By Matt Erickson
Wyatt Powell had a simple reason for wanting to come to Basehor Community Library’s Mission: Wolf show at Basehor-Linwood High School on Wednesday night.
“I got to see wolves,” said Wyatt, a Glenwood Ridge Elementary School third-grader.
Nine-year-old Wyatt, who said wolves were in fact his favorite animal, wasn’t alone in his desire to see them Wednesday. A pack of hundreds filled the BLHS gym for an educational program that gave attendees a chance to get close enough to touch three wolves.
Library organizers estimated the crowd at between 700 and 800 people, many of whom were families with children. Adult services librarian Laura Carroll said she’d expected maybe 200.
“People like wolves,” Carroll said. “People like wild animals.”
The wolves came courtesy of Mission: Wolf, a Colorado sanctuary for wolves and wolf-dog mixes that grew up in captivity. The event Wednesday was the last stop for Mission: Wolf founder Kent Weber and his wife Tracy Brooks after a six-week tour of the East Coast, Weber said. The two tour along with their “wolf ambassadors,” Weber said, to spread the message that wolves are not to be feared — but they’re not to be kept as pets, either.
In the United States today, Weber said, about 250,000 wolves or part-wolves live in captivity, compared with just 5,000 that live in the wild.
“Most of you in this room, you’ll never see a wolf in the wild,” Weber said.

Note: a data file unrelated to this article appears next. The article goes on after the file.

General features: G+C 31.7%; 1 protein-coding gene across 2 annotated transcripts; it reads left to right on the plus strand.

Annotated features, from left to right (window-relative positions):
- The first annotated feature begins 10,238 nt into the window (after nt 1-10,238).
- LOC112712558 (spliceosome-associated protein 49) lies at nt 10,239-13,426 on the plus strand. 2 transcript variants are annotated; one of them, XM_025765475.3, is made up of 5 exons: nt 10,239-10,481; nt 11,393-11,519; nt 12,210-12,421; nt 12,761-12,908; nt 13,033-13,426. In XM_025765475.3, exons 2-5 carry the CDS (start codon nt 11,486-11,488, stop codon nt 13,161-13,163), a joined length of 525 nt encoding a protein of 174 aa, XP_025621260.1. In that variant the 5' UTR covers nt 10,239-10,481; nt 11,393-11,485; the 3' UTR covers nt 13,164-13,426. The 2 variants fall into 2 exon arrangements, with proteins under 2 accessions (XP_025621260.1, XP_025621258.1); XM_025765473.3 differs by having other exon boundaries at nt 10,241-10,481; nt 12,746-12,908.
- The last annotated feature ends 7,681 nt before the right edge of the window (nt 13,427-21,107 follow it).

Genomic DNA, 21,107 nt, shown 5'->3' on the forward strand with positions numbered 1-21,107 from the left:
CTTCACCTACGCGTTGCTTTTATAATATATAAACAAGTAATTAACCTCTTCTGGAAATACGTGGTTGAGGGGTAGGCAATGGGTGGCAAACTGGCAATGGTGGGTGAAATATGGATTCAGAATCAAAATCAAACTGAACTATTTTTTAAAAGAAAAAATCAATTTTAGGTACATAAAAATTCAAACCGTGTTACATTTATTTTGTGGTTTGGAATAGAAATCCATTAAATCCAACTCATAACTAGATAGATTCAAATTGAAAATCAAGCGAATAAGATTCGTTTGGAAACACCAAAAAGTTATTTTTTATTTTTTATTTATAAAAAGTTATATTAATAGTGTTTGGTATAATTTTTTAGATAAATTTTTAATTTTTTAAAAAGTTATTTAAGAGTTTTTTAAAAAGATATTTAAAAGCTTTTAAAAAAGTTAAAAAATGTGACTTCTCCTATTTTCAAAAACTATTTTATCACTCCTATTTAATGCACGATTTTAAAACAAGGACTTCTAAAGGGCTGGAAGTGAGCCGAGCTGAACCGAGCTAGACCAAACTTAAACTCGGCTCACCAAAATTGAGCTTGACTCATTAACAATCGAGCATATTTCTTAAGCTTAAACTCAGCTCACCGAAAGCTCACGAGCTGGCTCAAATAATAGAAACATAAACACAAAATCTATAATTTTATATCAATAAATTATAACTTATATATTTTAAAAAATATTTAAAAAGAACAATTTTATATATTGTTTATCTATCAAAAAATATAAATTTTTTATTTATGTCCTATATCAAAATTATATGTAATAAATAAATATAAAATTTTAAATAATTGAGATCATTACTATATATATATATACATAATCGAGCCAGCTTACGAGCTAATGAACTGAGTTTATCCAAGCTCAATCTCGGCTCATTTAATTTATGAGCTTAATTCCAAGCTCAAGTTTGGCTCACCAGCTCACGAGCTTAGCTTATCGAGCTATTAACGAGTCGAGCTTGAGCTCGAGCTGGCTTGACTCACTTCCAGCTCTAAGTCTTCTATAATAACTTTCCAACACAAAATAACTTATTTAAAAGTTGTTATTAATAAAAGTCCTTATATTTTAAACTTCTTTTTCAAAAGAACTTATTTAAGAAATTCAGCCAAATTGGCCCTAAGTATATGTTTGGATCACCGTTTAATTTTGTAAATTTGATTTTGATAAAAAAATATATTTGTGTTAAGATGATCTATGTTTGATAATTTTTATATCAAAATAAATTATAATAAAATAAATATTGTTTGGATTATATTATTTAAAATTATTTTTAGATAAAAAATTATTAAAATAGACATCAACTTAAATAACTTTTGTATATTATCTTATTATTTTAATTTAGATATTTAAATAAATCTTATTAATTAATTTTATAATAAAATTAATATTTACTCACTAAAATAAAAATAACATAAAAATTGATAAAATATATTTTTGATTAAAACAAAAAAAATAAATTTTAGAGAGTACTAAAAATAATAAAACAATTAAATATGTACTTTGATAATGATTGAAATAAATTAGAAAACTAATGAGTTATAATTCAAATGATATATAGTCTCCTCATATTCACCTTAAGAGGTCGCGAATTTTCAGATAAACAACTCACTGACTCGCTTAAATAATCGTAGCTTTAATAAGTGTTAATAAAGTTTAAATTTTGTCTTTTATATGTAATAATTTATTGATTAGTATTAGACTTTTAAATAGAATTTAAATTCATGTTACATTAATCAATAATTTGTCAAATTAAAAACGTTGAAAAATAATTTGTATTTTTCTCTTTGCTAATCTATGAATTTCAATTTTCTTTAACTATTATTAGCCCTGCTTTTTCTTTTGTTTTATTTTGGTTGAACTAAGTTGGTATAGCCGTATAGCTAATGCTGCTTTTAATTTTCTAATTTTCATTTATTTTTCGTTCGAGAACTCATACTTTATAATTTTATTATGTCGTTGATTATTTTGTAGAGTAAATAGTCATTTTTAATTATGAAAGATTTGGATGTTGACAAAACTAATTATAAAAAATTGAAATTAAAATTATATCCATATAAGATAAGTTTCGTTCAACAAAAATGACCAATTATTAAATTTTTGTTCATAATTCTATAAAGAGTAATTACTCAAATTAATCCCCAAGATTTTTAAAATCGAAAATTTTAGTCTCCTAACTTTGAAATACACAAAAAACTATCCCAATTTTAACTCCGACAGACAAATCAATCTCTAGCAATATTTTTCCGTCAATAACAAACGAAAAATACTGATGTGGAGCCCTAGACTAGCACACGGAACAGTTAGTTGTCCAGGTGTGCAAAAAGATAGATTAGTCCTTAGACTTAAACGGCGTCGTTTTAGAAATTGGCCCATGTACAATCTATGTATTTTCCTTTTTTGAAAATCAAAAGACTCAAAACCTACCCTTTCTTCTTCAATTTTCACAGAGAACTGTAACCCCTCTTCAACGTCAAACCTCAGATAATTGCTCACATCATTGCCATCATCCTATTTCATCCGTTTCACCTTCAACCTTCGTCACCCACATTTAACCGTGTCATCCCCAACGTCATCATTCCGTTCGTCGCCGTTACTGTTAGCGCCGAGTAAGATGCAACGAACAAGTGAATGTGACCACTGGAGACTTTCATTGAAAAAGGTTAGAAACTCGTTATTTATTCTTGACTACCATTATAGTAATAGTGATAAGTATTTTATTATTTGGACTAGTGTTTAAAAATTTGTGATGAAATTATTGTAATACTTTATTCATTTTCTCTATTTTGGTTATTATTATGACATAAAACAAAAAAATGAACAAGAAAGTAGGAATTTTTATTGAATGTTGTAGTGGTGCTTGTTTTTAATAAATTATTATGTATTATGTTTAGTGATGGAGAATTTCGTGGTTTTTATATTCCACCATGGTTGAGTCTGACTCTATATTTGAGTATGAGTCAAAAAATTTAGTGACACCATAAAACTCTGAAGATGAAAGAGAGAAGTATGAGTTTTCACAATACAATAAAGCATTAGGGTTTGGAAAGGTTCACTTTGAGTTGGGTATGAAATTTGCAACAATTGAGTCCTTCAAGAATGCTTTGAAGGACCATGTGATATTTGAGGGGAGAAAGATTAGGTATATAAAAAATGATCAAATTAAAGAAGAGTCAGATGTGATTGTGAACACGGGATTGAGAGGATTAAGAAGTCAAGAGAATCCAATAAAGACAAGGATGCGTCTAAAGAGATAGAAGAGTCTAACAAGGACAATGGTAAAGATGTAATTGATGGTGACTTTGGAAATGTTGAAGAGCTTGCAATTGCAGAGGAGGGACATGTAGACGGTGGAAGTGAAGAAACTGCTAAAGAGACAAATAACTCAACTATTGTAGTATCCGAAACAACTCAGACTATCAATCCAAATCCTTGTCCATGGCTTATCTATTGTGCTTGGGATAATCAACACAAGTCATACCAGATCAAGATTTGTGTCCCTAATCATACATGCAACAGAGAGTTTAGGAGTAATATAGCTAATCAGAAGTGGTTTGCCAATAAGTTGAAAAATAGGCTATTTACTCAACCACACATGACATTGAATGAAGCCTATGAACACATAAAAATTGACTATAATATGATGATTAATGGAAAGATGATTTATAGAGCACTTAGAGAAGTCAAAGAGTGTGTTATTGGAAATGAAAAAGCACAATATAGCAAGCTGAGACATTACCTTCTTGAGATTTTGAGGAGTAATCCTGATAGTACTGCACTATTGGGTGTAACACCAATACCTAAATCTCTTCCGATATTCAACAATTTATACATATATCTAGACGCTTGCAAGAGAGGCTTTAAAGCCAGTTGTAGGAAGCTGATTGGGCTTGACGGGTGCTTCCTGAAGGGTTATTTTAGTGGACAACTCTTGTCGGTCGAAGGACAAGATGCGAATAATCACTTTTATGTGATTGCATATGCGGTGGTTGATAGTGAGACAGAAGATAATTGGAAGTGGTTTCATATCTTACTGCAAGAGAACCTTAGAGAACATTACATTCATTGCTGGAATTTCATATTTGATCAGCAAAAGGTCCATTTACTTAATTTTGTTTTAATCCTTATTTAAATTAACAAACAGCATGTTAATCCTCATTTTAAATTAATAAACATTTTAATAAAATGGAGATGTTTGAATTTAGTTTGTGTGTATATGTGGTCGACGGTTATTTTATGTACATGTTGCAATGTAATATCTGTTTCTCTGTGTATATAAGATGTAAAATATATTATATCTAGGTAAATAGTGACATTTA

The wolves at Mission: Wolf have always been captive, so they don’t know how to hunt for food, Weber said. In the wild, they would likely starve or be killed after approaching a human, he said. The reserve has 38 wolves and wolf-dog crosses right now.
The three wolves that Weber and Brooks brought Wednesday were Zeab, an 18-month-old Canadian gray wolf (though his coat was closer to black) who came from a zoo; Magpie, a 9-year-old female, gray in color, who was illegally bred for a movie project; and Abraham, a 5-year-old wolf-dog mix who was found wandering the streets of Salt Lake City.
After an educational program, Weber asked the crowd to gather in a circle around the gym floor, and he and Brooks brought the three wolves out into the middle. After allowing them to play in the middle of the circle for a bit, they brought them around the edge, where audience members could get close. A lucky few got to touch them or even perform what Weber called a wolf’s version of a handshake: a nose-to-nose touch.
Carroll said the quiet in the gym while the wolves were out showed that the audience was captivated by the animals.
“Kids in this area understand wildlife, and they like it,” Carroll said.
Wyatt Powell said he got within an arm’s length of the wolves. They were less wild than he’d imagined, he said, but it was still “awesome” to see them.
Joseph Toland, a kindergartner at Bonner Springs Elementary School, watched from the lower rows of the bleachers nearby. Joseph, 5, said the wolves were even bigger than he’d imagined.
“I really like them a lot,” Joseph said, “because they’re really big.”